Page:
The Place of Religion in the School Curriculum

Given the secular nature of government schools in Australia it is commonly assumed that teaching about religion is not permitted. This is not in fact the case as Dr Kevin Donnelly, Senior Fellow at the PM Glynn Institute, explains in The Place of Religion in the School Curriculum.

Intended as a resource for teachers, parents and curriculum designers, this monograph outlines what Australian schools teach currently in relation to the moral and spiritual values and beliefs of the various religions. Significant is that the Alice Springs (Mparntwe) Education Declaration – the road map for Australian schools endorsed by education ministers – suggests that enriching students’ “emotional, moral, spiritual” wellbeing is an essential aspect of their education.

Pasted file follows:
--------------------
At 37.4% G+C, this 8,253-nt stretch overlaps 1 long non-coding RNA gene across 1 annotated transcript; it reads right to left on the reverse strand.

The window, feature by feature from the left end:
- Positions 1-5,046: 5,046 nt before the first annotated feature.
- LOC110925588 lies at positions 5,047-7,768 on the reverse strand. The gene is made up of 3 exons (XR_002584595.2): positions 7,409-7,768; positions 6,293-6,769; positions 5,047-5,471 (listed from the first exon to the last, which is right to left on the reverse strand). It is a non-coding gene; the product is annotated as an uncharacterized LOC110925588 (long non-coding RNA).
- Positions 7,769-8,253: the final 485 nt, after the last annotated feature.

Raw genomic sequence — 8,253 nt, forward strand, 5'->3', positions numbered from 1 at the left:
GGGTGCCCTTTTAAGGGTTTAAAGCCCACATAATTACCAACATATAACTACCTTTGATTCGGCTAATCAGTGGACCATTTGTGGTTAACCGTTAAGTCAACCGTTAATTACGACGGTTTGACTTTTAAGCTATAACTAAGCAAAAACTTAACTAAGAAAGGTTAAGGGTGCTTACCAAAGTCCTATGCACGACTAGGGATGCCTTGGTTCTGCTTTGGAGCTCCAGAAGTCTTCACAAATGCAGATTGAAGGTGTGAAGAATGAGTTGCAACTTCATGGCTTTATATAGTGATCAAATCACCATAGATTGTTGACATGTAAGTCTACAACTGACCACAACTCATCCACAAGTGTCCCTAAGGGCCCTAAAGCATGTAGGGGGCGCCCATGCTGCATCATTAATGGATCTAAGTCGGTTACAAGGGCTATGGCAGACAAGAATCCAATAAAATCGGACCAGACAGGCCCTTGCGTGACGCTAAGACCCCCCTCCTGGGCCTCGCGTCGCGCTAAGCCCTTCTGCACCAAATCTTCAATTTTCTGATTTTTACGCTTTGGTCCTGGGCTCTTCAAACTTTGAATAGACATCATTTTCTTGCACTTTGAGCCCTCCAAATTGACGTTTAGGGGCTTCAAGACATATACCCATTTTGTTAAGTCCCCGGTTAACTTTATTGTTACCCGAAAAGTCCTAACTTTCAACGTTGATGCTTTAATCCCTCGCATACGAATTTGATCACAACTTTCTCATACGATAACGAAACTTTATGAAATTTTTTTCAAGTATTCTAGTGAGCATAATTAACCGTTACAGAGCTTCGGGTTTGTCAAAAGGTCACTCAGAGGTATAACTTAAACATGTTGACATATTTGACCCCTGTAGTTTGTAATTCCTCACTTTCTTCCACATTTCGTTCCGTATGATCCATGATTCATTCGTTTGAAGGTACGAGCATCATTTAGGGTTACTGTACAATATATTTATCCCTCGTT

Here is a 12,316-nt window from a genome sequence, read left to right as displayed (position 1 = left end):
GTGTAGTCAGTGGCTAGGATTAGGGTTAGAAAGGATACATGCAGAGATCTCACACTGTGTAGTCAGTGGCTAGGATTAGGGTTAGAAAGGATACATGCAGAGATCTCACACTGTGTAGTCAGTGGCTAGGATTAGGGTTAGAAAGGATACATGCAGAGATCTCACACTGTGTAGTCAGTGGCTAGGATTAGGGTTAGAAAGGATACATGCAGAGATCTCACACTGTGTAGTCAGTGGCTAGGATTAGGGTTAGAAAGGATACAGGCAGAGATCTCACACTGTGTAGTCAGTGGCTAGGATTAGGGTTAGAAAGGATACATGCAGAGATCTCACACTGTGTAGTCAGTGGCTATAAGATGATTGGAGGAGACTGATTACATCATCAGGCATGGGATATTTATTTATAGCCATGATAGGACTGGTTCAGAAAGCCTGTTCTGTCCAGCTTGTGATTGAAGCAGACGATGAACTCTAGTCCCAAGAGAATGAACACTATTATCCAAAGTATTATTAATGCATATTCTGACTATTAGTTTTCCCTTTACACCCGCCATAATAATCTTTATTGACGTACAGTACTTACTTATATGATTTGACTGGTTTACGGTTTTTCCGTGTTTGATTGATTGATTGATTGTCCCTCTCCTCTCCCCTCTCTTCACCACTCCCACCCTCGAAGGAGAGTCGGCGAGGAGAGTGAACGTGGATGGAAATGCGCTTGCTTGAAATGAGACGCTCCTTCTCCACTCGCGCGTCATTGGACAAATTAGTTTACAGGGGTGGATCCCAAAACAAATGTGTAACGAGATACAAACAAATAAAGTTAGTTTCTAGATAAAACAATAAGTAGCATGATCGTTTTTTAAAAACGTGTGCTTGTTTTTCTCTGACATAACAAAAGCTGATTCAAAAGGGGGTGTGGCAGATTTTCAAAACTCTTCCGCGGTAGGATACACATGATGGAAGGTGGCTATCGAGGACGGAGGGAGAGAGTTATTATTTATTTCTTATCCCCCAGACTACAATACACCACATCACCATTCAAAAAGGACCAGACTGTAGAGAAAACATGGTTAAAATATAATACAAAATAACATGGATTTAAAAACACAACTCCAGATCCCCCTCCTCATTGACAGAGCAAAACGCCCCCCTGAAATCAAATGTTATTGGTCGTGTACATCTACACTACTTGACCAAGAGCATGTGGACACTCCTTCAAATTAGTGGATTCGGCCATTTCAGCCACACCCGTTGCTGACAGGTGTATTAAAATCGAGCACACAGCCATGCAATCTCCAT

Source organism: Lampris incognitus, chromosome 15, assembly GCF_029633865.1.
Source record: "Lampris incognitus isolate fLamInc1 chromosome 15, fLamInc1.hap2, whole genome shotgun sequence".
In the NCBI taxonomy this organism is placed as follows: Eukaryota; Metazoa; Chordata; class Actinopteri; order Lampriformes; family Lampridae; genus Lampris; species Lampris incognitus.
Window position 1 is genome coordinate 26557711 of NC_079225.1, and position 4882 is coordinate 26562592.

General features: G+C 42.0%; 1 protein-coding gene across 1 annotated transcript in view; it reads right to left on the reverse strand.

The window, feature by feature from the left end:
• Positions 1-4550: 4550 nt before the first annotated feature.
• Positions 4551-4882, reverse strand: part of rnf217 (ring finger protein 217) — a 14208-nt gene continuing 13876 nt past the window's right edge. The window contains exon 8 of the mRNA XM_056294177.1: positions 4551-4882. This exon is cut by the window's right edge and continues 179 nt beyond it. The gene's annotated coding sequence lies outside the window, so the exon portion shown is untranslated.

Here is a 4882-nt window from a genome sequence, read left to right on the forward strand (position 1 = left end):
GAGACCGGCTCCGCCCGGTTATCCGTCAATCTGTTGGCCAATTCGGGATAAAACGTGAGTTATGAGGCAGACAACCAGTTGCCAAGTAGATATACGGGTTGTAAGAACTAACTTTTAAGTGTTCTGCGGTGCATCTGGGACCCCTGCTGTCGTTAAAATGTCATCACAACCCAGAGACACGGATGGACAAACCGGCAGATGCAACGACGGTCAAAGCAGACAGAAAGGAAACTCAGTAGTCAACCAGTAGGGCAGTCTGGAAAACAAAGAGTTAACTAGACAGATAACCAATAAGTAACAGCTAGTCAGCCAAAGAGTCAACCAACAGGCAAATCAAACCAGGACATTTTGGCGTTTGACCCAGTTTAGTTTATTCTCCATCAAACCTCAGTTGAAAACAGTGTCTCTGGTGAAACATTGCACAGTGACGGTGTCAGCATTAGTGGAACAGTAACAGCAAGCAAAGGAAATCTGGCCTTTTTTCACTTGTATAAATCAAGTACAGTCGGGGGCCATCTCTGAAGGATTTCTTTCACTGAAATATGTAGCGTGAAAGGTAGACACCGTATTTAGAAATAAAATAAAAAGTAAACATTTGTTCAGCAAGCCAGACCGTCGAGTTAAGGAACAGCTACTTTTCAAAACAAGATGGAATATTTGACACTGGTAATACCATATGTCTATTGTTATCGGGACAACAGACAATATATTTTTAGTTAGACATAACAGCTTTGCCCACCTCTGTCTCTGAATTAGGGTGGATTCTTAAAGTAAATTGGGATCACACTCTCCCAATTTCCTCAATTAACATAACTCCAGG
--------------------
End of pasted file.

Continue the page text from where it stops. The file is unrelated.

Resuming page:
The paper draws in part on some of Dr Donnelly’s work for the 2014 review of the national curriculum. This remains the most recent extensive and detailed review of the national curriculum to date, and many of the issues raised in that report and in submissions to it about religion in the curriculum remain unaddressed.

In addition to surveying the issues involved, the paper outlines the reasons for including religion and teaching ethics in the curriculum. The paper also summarises the provisions of various state laws which expressly permit teaching religion in government schools, both in separate religious education classes and in the general curriculum. The paper concludes by briefly outlining three models for incorporating religion into the curriculum for consideration.

Download The Place of Religion in the School Curriculum

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